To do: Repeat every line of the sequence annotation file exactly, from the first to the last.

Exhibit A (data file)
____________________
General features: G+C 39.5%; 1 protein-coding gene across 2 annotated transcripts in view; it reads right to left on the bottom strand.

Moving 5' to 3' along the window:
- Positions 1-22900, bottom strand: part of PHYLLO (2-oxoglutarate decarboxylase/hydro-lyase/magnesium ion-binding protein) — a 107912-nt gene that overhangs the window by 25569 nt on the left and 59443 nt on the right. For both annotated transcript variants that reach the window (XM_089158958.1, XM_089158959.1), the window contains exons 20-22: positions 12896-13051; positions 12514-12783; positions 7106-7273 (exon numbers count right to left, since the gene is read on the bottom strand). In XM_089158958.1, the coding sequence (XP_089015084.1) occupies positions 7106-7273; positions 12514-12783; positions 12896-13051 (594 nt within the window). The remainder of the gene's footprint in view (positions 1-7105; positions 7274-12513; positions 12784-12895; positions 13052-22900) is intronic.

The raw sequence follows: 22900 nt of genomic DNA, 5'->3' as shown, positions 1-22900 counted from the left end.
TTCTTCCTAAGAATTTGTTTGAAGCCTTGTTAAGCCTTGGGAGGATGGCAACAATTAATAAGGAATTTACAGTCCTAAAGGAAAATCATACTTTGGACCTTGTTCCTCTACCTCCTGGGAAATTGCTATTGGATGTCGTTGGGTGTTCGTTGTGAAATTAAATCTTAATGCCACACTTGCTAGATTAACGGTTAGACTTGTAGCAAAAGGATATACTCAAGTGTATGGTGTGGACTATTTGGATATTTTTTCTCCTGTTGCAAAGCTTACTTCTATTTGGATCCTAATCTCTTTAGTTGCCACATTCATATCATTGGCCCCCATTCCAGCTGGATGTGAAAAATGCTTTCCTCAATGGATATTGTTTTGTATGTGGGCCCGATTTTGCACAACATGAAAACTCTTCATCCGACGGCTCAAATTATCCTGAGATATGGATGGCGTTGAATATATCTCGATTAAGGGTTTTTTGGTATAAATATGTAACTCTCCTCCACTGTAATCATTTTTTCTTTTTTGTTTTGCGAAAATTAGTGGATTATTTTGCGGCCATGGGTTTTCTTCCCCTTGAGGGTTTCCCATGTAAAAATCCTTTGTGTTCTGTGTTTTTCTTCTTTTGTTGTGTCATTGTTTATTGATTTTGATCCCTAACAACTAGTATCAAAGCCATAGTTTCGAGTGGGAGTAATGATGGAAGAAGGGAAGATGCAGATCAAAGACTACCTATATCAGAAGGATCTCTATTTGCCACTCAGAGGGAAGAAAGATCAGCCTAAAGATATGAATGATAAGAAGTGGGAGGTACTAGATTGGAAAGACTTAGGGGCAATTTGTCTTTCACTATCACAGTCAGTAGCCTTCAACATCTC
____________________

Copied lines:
General features: G+C 39.5%; 1 protein-coding gene across 2 annotated transcripts in view; it reads right to left on the bottom strand.

Moving 5' to 3' along the window:
- Positions 1-22900, bottom strand: part of PHYLLO (2-oxoglutarate decarboxylase/hydro-lyase/magnesium ion-binding protein) — a 107912-nt gene that overhangs the window by 25569 nt on the left and 59443 nt on the right. For both annotated transcript variants that reach the window (XM_089158958.1, XM_089158959.1), the window contains exons 20-22: positions 12896-13051; positions 12514-12783; positions 7106-7273 (exon numbers count right to left, since the gene is read on the bottom strand). In XM_089158958.1, the coding sequence (XP_089015084.1) occupies positions 7106-7273; positions 12514-12783; positions 12896-13051 (594 nt within the window). The remainder of the gene's footprint in view (positions 1-7105; positions 7274-12513; positions 12784-12895; positions 13052-22900) is intronic.

The raw sequence follows: 22900 nt of genomic DNA, 5'->3' as shown, positions 1-22900 counted from the left end.
TTCTTCCTAAGAATTTGTTTGAAGCCTTGTTAAGCCTTGGGAGGATGGCAACAATTAATAAGGAATTTACAGTCCTAAAGGAAAATCATACTTTGGACCTTGTTCCTCTACCTCCTGGGAAATTGCTATTGGATGTCGTTGGGTGTTCGTTGTGAAATTAAATCTTAATGCCACACTTGCTAGATTAACGGTTAGACTTGTAGCAAAAGGATATACTCAAGTGTATGGTGTGGACTATTTGGATATTTTTTCTCCTGTTGCAAAGCTTACTTCTATTTGGATCCTAATCTCTTTAGTTGCCACATTCATATCATTGGCCCCCATTCCAGCTGGATGTGAAAAATGCTTTCCTCAATGGATATTGTTTTGTATGTGGGCCCGATTTTGCACAACATGAAAACTCTTCATCCGACGGCTCAAATTATCCTGAGATATGGATGGCGTTGAATATATCTCGATTAAGGGTTTTTTGGTATAAATATGTAACTCTCCTCCACTGTAATCATTTTTTCTTTTTTGTTTTGCGAAAATTAGTGGATTATTTTGCGGCCATGGGTTTTCTTCCCCTTGAGGGTTTCCCATGTAAAAATCCTTTGTGTTCTGTGTTTTTCTTCTTTTGTTGTGTCATTGTTTATTGATTTTGATCCCTAACAACTAGTATCAAAGCCATAGTTTCGAGTGGGAGTAATGATGGAAGAAGGGAAGATGCAGATCAAAGACTACCTATATCAGAAGGATCTCTATTTGCCACTCAGAGGGAAGAAAGATCAGCCTAAAGATATGAATGATAAGAAGTGGGAGGTACTAGATTGGAAAGACTTAGGGGCAATTTGTCTTTCACTATCACAGTCAGTAGCCTTCAACATCTC